These Is My Words by Nancy E. Turner

Subtitle: The Diary of Sarah Agnes Prine 18881-1901

In honor of 2024's international Woman's Month I decided to devote some reading time to some unsung females and their often heroic contributions to history--even if most of their accomplishments were often shoved "under the rug".

This is a fictional diary of a brave frontier woman in the Arizona Territories. It is sad, full of struggles, but happiness and triumphs as well. I love a good epistolary style novel so of course this will reside on my forever shelf. Plus it was a "lucky" read as I found a four leaf clover pressed between the pages. Just another reason to buy used books.

Dear Diary and other Epistolary Styles

I was working through a category of books written in the Epistolary style during the Autumn months of 2019. As I was assembling this category I found many other books written as journal entries, diaries, emails, etc. So I began collecting these as well and they will be part of my 2021 reading.


The Provincial Lady by E. M. Delafield

A collection of the Provincial Lady series that contains four volumes- A Diary of Provincial Lady, The Provincial Lady Goes Further, The Provincial Lady in America, The Provincial Lady in Wartime. The Lady series was suggested to me by English readers on Twitter when I was looking for books written in an epistolary style, in this case, in the form of diary entries. I enjoyed all of the books but I do have to be in a certain mindset and get into the groove of her writing style. I marvel at the lifestyle of this strata of English society from the raising of children, to "having help', to the overdraft/banking/credit system, etc.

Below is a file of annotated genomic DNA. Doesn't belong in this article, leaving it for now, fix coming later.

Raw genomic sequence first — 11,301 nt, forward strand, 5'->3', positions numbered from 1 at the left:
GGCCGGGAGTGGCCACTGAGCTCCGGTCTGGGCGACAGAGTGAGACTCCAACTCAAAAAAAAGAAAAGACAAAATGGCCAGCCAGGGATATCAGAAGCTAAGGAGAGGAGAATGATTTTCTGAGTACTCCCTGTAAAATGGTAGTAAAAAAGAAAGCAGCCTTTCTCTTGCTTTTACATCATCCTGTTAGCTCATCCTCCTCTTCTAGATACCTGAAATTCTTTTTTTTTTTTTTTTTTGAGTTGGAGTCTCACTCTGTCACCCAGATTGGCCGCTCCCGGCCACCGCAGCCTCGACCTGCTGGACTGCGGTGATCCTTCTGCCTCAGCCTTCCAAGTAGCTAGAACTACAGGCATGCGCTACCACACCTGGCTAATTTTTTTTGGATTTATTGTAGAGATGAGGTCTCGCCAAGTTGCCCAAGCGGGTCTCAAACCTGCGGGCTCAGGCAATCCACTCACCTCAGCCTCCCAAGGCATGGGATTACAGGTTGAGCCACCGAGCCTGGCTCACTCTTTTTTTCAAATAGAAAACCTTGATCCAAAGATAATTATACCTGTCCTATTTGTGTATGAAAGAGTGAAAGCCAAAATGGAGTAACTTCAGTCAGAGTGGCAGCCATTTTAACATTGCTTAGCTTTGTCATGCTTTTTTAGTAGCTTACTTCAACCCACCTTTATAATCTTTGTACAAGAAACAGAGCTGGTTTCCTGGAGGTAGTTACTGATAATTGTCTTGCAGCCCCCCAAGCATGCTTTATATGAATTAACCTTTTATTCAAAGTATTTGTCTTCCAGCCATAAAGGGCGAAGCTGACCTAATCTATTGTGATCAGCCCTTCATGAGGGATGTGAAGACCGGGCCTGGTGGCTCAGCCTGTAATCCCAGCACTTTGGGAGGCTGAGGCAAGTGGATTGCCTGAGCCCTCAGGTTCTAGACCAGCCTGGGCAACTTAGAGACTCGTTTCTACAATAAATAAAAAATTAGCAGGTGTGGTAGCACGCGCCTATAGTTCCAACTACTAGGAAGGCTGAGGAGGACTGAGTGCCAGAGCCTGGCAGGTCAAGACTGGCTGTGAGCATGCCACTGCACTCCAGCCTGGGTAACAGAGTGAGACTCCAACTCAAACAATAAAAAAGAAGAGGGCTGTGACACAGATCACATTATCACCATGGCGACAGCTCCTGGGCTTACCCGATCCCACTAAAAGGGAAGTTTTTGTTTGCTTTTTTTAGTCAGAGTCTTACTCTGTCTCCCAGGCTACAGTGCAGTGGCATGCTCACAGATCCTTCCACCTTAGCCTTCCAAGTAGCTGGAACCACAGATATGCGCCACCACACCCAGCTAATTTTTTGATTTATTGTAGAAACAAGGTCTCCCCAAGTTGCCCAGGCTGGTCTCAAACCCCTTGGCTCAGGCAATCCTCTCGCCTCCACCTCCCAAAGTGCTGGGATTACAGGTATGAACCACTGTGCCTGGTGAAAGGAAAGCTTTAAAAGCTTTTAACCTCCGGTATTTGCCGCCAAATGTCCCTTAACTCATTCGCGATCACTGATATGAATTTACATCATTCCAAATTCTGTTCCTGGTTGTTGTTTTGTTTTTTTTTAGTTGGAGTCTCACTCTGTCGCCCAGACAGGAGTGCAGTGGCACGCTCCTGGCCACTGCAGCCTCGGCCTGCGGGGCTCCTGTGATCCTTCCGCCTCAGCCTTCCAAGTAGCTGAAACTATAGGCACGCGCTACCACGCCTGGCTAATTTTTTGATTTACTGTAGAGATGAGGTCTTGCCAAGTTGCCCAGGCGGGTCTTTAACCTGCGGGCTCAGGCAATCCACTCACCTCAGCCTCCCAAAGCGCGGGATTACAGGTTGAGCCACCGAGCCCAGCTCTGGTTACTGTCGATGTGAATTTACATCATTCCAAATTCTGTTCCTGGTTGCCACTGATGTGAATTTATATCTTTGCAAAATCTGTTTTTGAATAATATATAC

The picture accompanying this entry is not from the actual volume I read. I lucked into purchasing the original published by MacMillan & Co. in 1947 which has a plain blue cover. The volume was originally purchased as a gift and has the endearing enscription: With affectionate greeting from Ella & Ernest Christmas 1947. Unfortunately it seems that the recipient either didn't read it or did not read the entire  volume as in several places the pages were left uncut after printing.

Gilead by Marilynne Robinson

This was a marvelous book. The author seemed just to serve as a channel through which the words of John Ames could flow forth. It is no wonder this book won a Pulitzer Prize for Ms. Robinson. I look forward to reading more of her work.

Elizabeth and Her German Garden by Marie Annette Beauchamp

Marie Beauchamp is the birth name of the writhe Elizabeth von Arnim, whose is most famous for writing The Enchanted April. I loved that book and wanted to read more works by the author and this a book often mentioned on Bookish Twitter. It is okay-it took me a long while to get through it-I just couldn't quite get in sync with the sentiments of the semi-autobiographical main character. It is told in the format of journal entries and so does dual duties category wise.

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Hi! I'm Debbie. Here at Categorically Well-Read I give an extra layer to the reading life. Learn more about me, check out my current category of books, submit your own suggestion, or check out my latest post.